I braced. “Which one’s winning out?”

  I didn’t get a response, but I did hear the unmistakable sounds of Emma’s happy dance.

  I grinned.

  “Okay, I’m back. You totally owe me because the barista definitely thinks I’m an insane person. You’re taking back the ban on the bandmates,” she declared.

  “The ban stands.”

  She sighed dramatically into the phone. “You better introduce me to Prince Harry when you play for the Queen for her 100th jubilee,” she relented.

  I grinned wider. “Done.”

  “Okay, so it sounds like we don’t have much time, so I can’t talk as much as I would like to about this Killian character,” she said quickly. “I will say one thing. I’m happy for you, Lexie. Ecstatic. You’ve always been a knockout, and the idiots at school were always too blind chasing empty-headed teenagers to notice. It sounds like you’ve found one who knows you’re worth noticing.”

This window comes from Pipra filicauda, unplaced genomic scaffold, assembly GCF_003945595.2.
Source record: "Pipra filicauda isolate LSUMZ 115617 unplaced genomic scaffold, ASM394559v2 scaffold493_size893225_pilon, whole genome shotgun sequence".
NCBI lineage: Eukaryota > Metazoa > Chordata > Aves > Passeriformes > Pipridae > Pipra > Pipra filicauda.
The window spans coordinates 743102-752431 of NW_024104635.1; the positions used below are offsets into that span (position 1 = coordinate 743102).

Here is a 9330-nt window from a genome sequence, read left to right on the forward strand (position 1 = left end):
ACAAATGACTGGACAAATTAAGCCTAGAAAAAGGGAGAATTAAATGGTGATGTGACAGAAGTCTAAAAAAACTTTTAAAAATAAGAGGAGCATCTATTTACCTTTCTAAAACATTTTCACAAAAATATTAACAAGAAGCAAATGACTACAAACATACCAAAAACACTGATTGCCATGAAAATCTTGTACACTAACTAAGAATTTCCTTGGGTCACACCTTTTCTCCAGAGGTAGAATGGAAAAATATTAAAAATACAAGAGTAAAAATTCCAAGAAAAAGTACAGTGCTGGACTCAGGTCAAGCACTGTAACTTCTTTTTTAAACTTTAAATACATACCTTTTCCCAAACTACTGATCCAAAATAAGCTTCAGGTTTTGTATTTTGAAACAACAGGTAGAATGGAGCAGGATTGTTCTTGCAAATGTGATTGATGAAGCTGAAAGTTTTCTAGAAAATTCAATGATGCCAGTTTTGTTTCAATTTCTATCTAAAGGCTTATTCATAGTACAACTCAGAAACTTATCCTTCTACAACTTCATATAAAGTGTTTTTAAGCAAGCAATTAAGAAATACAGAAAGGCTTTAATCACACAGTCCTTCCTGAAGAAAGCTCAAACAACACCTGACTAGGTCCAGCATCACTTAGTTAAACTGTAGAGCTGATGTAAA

I sucked in a breath. “He’s the one worth noticing.”

  “Uh-uh, none of that. You’re the catch. He better treasure you, or I’ll come down there and beat sense into him myself, after Mia does of course,” she stated. “We’ll have a debrief after. For now, go to your closest, get your favorite pair of faded jeans that make your butt look good and your bell-sleeved, plunge-neck Free People blouse.”

  I pushed myself off my bed and retrieved the items.

  “Got them?” she asked.

  “Got them,” I confirmed.

  “Good. Now you’ll borrow your mom’s dusty pink wedges to go with this amazing outfit,” she declared. Emma knew both Mom’s and my closets almost as well as we did, considering our home was like a second home to her. She didn’t have the greatest home life, so Mom made sure she was always welcome for sleepovers and dinners as often as possible.

  “Hair,” she mused. “Bohemian fishtail,” she decided finally.